Effects of dietary biotin on the physiology, anatomy and mechanics of pony hoof horn
Reilly, John D.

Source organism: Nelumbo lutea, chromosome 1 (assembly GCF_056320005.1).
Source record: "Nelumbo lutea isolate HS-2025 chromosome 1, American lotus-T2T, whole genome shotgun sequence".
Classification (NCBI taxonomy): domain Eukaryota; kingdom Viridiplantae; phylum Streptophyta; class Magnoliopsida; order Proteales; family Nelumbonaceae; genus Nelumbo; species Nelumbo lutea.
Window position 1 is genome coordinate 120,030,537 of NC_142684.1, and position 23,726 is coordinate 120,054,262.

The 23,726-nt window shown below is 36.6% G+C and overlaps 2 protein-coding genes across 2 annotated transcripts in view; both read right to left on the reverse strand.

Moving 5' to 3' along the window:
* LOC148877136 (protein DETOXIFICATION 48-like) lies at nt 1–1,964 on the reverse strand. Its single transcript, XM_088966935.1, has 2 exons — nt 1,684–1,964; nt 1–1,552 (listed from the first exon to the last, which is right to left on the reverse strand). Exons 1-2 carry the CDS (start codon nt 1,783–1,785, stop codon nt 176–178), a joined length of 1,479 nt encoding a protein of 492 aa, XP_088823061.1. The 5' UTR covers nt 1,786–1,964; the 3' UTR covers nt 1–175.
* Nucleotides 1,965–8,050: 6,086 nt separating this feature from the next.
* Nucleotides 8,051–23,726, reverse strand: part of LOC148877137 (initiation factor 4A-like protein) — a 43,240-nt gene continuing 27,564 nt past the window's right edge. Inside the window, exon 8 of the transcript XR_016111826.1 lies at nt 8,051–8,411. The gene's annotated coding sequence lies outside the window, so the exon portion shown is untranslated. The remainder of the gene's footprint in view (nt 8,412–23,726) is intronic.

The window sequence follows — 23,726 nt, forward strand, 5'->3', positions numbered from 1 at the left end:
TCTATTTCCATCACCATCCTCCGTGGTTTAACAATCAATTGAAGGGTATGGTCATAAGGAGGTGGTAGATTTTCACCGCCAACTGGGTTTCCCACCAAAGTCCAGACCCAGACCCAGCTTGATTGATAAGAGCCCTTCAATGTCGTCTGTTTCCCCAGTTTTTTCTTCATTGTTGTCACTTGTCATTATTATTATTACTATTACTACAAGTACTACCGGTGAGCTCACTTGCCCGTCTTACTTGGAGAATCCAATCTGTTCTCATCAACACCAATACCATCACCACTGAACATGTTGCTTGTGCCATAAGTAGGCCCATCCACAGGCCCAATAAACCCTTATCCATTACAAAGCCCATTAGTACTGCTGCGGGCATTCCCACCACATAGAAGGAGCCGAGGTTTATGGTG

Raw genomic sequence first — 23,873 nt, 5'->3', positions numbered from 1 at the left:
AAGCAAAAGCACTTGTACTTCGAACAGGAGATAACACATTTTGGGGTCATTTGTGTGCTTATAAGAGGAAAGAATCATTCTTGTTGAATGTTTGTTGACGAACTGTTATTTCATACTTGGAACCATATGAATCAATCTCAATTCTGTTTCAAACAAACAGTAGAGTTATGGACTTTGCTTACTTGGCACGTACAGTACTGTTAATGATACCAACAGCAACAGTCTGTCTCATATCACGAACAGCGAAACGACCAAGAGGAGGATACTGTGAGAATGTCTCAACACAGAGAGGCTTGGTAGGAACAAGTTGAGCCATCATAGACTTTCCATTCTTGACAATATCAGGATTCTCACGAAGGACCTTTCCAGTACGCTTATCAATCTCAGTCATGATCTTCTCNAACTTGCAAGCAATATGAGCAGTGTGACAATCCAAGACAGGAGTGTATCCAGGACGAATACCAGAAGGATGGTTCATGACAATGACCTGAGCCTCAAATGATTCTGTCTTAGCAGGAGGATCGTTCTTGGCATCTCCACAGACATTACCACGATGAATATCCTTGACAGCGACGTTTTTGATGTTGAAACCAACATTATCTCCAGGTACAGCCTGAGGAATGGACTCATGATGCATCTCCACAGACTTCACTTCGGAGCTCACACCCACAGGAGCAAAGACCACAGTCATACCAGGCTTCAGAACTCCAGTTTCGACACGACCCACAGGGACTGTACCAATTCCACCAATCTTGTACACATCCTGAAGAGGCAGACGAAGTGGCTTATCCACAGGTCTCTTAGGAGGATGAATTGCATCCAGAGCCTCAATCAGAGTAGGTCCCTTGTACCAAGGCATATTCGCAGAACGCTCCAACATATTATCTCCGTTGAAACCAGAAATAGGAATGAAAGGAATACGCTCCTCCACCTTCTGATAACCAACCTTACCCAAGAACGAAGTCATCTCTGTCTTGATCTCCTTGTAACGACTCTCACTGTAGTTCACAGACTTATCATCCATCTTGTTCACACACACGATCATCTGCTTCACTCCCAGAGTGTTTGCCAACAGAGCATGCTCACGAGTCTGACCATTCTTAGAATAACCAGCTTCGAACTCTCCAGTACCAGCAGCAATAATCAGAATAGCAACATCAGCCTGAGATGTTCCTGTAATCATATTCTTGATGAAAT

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A feeding experiment involving match-paired Treatment and Control groups of four ponies each was designed and conducted, under Home Office Project Licence number 60/01439, to test the null hypothesis that: "Dietary supplementation with biotin at a dose level of 0.12mg/Kg BW daily has no effect on the physiology, anatomy or mechanics of pony hoof horn"Biotin supplementation caused a significantly higher growth and growth rate of horn at the midline dead centre of the wall for Treatment compared to Control ponies (p<0.05 by Students t-test). The pair of two older animals in the trial had significantly lower hoof growth when compared with the rest (p<0.05 by ANOVA). No significant difference was found between feet for these parameters and so the left fore foot of each animal was used to provide material for anatomical and mechanical studies.Quantitative methods for measuring anatomical features which may have a functional significance such as tubule density, absolute areas and area fractions of hoof wall components, were devised. These methods were then used to give normal values for these parameters in the Control group and compared with those for the Treatment group.Hoof horn stratum medium (SM) was found to consist of four distinct zones as defined by tubule density (TD). This was new, quantitative, anatomical information. The zones were referred to as Zones 1,2,3 and 4 and were of approximately equal dorso-palmar depth into the hoof wall. In terms of their location within the depth of SM within the hoof wall, Zones 1-4 could then be respectively referred to as:Zone: Approximate dorso-palmar location within depth of stratum medium Z1: 'outer''; Z2: 'outer middle'; Z3: 'inner middle'; Z4: 'inner'. From this it was proposed that the pony hoof wall may function as a quadri-laminarply.In a follow-up study, a similar four-zoned pattern of hoof wall TD was also confirmed for horses.There was an effect of biotin supplementation on tubule density with treatment animals having a significantly higher tubule density in Zone 4 of the SM (PcO.Ol by Mann- Whitney U Test).There was an effect of biolin supplementation on tubule marrow sizes. Treatment animals had significantly smaller mean tubule marrow sizes compared with Control animals (p<0.01 by ANOVA). This distinction was found to be due to a significant difference between Treatment and Control animals in the two younger pony pairs and the differences were found in Zone 1 of the SM only.The area fraction ratio of tubular to intertubular horn was found to be 1:3 and not 1:1 as had been estimated by other workers in the past..The material stiffness of pony hoof horn was calculated from beam stiffnesses given in 3-point bending at 3 different moisture contents: 'fresh', 'fully hydrated' and 'dry'. There was no treatment effect on moisture content in any of these states, nor on material stiffness in the fresh and dry states. However, biotin-treated horn was significantly stiffer (p<0.05 by Mann-Whitney U Test) in the fully hydrated state.Correlations between physiological, anatomical and mechanical properties were investigated using a Pearson correlation coefficient matrix. Significant correlations were found to exist between some zonal hoof wall anatomical parameters, between hoof wall stiffness and bodyweight and hoof wall stiffness and age of pony. Stiffness of the hoof wall was also significantly correlated with tubule cortex size and tubule cortex volume fraction in Zone 2 of the hoof wall and with marrow size in Zone 4..In another follow-up study, the effect of another oral supplement (an evening primrose oil mixture, EPOM) was assessed in Army horses. Twelve horses were paired as closely as possible according to sex, age, weight, height and colour and then one from each pair was randomly allocated to treatment or control groups. The treatment group received 30mls of oral EPOM per day for approximately five and a half months, otherwise the nutrition and management regimes were the same for all horses. No significant differences (p >0.05) were seen between treatment and control groups for hoof horn growth or growth rate. However, there was a significant difference (p < 0.05) in hoof horn growth, within the treatment group only, between weeks four and eight after the start of supplementation. This revealed that the hoof capsule is capable of different growth responses when the equid is supplemented with different nutrients.No significant differences (p > 0.05) were seen between treatment and control groups for any of the lipid fractions measured for the stratum medium from clippings of the hoof wall in these horses. However, there were substantial differences in perioplic horn lipid analyses with significant increases (p < 0.05) in cholesterol esters and partial glycerides and a highly significant reduction (p <0.001) in free cholesterol in the treatment group compared to the controls following EPOM supplementation.Finally, preliminary work was started on Finite Element Analysis (FEA) and modelling at the macro- and micro- levels of structural organization of the donkey hoof wall because this is a useful means of predicting the effects of a change in hoof horn material or morphological properties, on the whole hoof capsule.